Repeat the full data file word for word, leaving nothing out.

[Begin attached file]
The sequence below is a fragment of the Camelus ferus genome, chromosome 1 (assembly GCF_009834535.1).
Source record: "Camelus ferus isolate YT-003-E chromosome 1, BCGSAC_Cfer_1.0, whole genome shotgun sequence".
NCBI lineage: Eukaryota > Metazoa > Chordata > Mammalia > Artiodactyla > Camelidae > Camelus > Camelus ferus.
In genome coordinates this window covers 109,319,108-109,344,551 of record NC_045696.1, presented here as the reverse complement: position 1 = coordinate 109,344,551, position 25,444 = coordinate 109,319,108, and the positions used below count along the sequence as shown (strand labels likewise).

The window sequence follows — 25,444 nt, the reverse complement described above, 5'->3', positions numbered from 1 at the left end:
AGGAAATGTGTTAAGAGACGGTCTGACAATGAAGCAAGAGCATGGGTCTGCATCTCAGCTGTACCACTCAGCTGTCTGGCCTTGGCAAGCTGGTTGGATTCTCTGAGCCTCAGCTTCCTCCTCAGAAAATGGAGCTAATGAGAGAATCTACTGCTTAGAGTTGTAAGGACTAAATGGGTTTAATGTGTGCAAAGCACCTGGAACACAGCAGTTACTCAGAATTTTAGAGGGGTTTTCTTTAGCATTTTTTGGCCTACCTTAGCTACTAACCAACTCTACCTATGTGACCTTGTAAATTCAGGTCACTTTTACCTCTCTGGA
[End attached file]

The sequence below is a fragment of the Camelus ferus genome, chromosome 1 (assembly GCF_009834535.1).
Source record: "Camelus ferus isolate YT-003-E chromosome 1, BCGSAC_Cfer_1.0, whole genome shotgun sequence".
NCBI lineage: Eukaryota > Metazoa > Chordata > Mammalia > Artiodactyla > Camelidae > Camelus > Camelus ferus.
In genome coordinates this window covers 109,319,108-109,344,551 of record NC_045696.1, presented here as the reverse complement: position 1 = coordinate 109,344,551, position 25,444 = coordinate 109,319,108, and the positions used below count along the sequence as shown (strand labels likewise).

The window sequence follows — 25,444 nt, the reverse complement described above, 5'->3', positions numbered from 1 at the left end:
AGGAAATGTGTTAAGAGACGGTCTGACAATGAAGCAAGAGCATGGGTCTGCATCTCAGCTGTACCACTCAGCTGTCTGGCCTTGGCAAGCTGGTTGGATTCTCTGAGCCTCAGCTTCCTCCTCAGAAAATGGAGCTAATGAGAGAATCTACTGCTTAGAGTTGTAAGGACTAAATGGGTTTAATGTGTGCAAAGCACCTGGAACACAGCAGTTACTCAGAATTTTAGAGGGGTTTTCTTTAGCATTTTTTGGCCTACCTTAGCTACTAACCAACTCTACCTATGTGACCTTGTAAATTCAGGTCACTTTTACCTCTCTGGA